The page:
Psoriatic Arthritis Nails: 6 Changes You Should Know

Psoriatic arthritis nail changes are one of many frustrating aspects of the autoimmune disorder. Psoriatic arthritis commonly causes pain in places like your fingers, toes, wrists, knees, ankles, or lower back, according to the Mayo Clinic. However, people with psoriatic arthritis frequently develop nail psoriasis, too, which may lead to discomfort and interfere with your ability to do daily tasks, like open a container. In fact, up to 80% of people with psoriatic arthritis have nail lesions, according to a 2017 paper published in Reumatologia.

So why is this important? You may be able look to your nails for some insight into your psoriatic arthritis. “Noticing nail changes in the setting of psoriatic arthritis can be an indicator that your psoriasis is progressing within your body, creating inflammation in various parts of the nail structure and hands,” Scott Paviol, M.D, a board-certified dermatologist in Charlotte, North Carolina, tells SELF.

Below are six nail changes that commonly occur with psoriatic arthritis as well as tips to help you care for your nails.

1. You see grooves in your nails.

Nail pitting is the most common nail symptom associated with psoriatic arthritis. Pits are small indentations that may look like pricks from a small needle, the Mayo Clinic explains. “This is caused by inflammation in the nail matrix,” Dr. Paviol says. The nail matrix is the root of your nail, and when it’s inflamed, you may notice several other symptoms along with nail pitting, according to Marisa Garshick, M.D., a New York City–based board-certified dermatologist. “If the entire nail matrix is involved, the nail can appear brittle, crumbly, and whitish,” she tells SELF. A topical retinoid can help clear up pitting, but your treatment may vary depending on your unique symptoms, according to the American Academy of Dermatology Association (AAD).

2. Your nails are discolored.

You’ll also want to watch out for oil drops, which are irregular yellow-brown patches visible through the nail plate, says Dr. Garshick. Sometimes, the spots are called salmon patches, because of their coloring. You can identify these by looking for a yellowish-brown spot nestled between a white oily patch and the pink part of your nail. It may be possible to treat mild cases with a topical retinoid, but you might need a combination of oral medication and ultraviolet radiation therapy if your nail psoriasis has progressed, according to the AAD.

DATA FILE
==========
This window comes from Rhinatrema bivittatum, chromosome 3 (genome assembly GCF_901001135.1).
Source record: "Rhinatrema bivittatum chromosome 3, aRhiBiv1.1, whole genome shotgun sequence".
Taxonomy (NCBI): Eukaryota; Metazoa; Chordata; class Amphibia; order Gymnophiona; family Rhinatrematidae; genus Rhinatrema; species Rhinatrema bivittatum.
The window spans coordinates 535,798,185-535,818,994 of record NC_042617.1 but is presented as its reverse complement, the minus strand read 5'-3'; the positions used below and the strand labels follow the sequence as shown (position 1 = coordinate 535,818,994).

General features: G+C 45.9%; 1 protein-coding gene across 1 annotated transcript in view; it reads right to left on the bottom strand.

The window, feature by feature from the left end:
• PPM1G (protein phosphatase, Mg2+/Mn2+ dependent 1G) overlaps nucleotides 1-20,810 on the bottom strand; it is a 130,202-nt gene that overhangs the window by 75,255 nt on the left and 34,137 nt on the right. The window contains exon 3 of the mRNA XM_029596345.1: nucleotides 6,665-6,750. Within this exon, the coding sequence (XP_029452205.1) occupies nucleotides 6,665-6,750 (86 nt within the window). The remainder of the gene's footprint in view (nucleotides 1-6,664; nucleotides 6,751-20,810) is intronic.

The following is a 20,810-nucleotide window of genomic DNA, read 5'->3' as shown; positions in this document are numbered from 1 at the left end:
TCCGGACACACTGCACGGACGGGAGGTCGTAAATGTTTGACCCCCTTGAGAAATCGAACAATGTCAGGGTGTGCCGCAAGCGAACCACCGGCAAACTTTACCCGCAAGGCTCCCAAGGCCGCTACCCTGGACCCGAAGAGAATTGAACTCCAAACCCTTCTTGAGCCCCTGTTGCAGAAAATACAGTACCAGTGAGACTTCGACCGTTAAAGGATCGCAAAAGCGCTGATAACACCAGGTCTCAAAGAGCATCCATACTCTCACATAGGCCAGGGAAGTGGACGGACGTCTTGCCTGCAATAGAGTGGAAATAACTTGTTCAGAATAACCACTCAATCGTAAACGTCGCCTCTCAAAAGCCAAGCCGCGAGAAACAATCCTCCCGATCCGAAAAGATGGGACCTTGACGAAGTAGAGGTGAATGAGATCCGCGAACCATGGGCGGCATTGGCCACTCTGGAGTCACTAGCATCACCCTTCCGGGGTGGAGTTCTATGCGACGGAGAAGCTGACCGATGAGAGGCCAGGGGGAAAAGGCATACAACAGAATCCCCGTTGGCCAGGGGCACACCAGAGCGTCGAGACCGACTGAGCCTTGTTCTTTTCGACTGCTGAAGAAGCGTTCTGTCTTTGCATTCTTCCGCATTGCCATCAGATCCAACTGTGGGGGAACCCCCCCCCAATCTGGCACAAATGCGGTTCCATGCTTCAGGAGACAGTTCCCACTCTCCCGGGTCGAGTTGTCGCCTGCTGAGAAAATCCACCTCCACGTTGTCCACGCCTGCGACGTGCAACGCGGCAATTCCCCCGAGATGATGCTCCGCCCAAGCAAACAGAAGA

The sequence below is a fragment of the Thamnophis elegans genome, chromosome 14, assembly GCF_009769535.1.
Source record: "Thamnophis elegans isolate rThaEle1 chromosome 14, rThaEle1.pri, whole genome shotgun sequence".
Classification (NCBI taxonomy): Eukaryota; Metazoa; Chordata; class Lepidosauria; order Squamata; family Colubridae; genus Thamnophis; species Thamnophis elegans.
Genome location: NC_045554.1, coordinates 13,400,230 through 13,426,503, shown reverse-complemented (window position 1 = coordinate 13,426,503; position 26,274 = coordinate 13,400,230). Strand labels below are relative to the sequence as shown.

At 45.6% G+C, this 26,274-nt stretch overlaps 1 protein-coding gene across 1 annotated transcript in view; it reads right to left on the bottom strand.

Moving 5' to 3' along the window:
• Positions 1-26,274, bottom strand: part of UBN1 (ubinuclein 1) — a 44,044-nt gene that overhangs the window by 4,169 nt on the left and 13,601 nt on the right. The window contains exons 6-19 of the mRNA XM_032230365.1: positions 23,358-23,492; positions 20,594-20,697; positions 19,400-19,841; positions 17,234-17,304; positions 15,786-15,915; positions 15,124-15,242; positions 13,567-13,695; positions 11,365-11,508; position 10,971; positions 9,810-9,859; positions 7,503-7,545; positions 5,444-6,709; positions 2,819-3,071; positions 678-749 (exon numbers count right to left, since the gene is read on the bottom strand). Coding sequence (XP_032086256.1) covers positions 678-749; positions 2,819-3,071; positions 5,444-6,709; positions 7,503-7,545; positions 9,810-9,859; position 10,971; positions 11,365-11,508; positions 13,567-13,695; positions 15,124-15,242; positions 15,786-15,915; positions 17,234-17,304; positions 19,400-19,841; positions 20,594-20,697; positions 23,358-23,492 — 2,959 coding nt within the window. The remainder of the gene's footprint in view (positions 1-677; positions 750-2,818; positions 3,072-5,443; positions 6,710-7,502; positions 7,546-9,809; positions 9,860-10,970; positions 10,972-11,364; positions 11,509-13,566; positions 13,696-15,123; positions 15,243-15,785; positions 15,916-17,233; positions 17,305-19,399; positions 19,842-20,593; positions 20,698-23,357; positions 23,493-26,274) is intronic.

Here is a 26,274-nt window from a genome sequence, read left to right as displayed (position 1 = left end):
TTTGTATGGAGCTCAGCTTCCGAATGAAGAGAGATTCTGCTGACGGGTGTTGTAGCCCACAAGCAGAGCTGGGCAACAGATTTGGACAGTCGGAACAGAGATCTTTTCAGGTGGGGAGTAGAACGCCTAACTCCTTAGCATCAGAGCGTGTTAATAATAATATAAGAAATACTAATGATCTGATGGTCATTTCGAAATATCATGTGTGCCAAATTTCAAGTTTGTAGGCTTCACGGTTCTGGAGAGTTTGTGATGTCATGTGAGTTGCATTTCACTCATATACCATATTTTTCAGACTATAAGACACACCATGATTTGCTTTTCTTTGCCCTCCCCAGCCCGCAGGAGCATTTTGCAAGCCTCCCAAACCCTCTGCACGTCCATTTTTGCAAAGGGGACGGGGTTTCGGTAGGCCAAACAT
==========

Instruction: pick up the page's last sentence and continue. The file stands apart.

3.Your fingernail separates from your nail bed.

This condition, called onycholysis, happens when your fingernail becomes loose and separates from your nail bed, explains Dr. Garshick. Generally, the nail separates starting at the tip and travels down to where your nail meets the skin. In severe cases, people can lose their entire nail. The space created by this separation can lead to an infection, which we’ll get to next. Furthermore, you might notice the separated part of your nail looks opaque and has a white, yellow, or green tinge, according to the Mayo Clinic. Onycholysis treatment includes topical retinoids, steroid injections, or a combination of oral medication and ultraviolet radiation therapy, according to the AAD.

4. You have swollen, reddened skin around your nails.

Sometimes people with psoriatic arthritis develop a skin infection around their nails called paronychia, explains Dr. Garshick. This can happen when your nail separates from the bed, when your nails are cracked, or when you have broken skin that allows bacteria, dirt, or other organisms in the cut, according to the Cleveland Clinic. With paronychia, the skin around one or more of your fingernails may suddenly be swollen, reddened, and painful. Paronychia typically requires medical attention; treatment depends on the severity of your infection but could include antibiotics, according to the Cleveland Clinic.

5. Your nails have white spots.

Many people get white spots on their nails, a condition called leukonychia. Sometimes, these are caused by injury or from biting or picking your nails, meaning white spots alone don’t necessarily mean your psoriasis is progressing. However, leukonychia can be a sign of psoriatic nails, particularly if you also notice some of these other changes, like pitting. The best way to treat leukonychia is generally managing its underlying cause.

6. Your nails always break.